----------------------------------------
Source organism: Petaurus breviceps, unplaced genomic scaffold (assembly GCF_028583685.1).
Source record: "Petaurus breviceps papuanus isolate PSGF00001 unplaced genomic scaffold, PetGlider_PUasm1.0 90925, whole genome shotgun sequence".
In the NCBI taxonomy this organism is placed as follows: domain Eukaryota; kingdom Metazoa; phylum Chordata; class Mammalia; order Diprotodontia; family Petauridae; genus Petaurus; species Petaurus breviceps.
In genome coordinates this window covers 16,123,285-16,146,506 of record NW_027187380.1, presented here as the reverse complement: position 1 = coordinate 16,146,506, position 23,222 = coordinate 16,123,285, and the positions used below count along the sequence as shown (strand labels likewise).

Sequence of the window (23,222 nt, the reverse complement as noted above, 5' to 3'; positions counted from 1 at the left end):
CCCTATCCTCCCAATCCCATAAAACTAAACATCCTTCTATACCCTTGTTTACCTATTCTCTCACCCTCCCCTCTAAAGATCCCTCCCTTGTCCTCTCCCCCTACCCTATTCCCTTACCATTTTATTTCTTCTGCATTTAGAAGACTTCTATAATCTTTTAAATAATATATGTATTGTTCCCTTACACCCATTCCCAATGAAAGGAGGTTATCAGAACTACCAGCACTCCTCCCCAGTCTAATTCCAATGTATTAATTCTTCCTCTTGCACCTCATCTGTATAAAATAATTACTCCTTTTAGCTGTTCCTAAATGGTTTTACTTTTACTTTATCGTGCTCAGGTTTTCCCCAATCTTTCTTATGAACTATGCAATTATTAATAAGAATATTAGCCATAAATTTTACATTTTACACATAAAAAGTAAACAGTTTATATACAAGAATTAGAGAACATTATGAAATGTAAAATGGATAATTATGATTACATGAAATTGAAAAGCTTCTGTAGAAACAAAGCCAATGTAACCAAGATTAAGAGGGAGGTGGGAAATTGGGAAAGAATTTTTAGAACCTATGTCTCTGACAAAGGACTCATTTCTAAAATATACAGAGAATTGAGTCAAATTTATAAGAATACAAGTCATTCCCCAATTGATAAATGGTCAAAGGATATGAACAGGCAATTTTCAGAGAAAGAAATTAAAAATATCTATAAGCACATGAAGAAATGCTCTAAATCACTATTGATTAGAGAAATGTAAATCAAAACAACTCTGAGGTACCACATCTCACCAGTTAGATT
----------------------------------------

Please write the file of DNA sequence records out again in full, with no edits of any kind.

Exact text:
Source organism: Petaurus breviceps, unplaced genomic scaffold (assembly GCF_028583685.1).
Source record: "Petaurus breviceps papuanus isolate PSGF00001 unplaced genomic scaffold, PetGlider_PUasm1.0 90925, whole genome shotgun sequence".
In the NCBI taxonomy this organism is placed as follows: domain Eukaryota; kingdom Metazoa; phylum Chordata; class Mammalia; order Diprotodontia; family Petauridae; genus Petaurus; species Petaurus breviceps.
In genome coordinates this window covers 16,123,285-16,146,506 of record NW_027187380.1, presented here as the reverse complement: position 1 = coordinate 16,146,506, position 23,222 = coordinate 16,123,285, and the positions used below count along the sequence as shown (strand labels likewise).

Sequence of the window (23,222 nt, the reverse complement as noted above, 5' to 3'; positions counted from 1 at the left end):
CCCTATCCTCCCAATCCCATAAAACTAAACATCCTTCTATACCCTTGTTTACCTATTCTCTCACCCTCCCCTCTAAAGATCCCTCCCTTGTCCTCTCCCCCTACCCTATTCCCTTACCATTTTATTTCTTCTGCATTTAGAAGACTTCTATAATCTTTTAAATAATATATGTATTGTTCCCTTACACCCATTCCCAATGAAAGGAGGTTATCAGAACTACCAGCACTCCTCCCCAGTCTAATTCCAATGTATTAATTCTTCCTCTTGCACCTCATCTGTATAAAATAATTACTCCTTTTAGCTGTTCCTAAATGGTTTTACTTTTACTTTATCGTGCTCAGGTTTTCCCCAATCTTTCTTATGAACTATGCAATTATTAATAAGAATATTAGCCATAAATTTTACATTTTACACATAAAAAGTAAACAGTTTATATACAAGAATTAGAGAACATTATGAAATGTAAAATGGATAATTATGATTACATGAAATTGAAAAGCTTCTGTAGAAACAAAGCCAATGTAACCAAGATTAAGAGGGAGGTGGGAAATTGGGAAAGAATTTTTAGAACCTATGTCTCTGACAAAGGACTCATTTCTAAAATATACAGAGAATTGAGTCAAATTTATAAGAATACAAGTCATTCCCCAATTGATAAATGGTCAAAGGATATGAACAGGCAATTTTCAGAGAAAGAAATTAAAAATATCTATAAGCACATGAAGAAATGCTCTAAATCACTATTGATTAGAGAAATGTAAATCAAAACAACTCTGAGGTACCACATCTCACCAGTTAGATT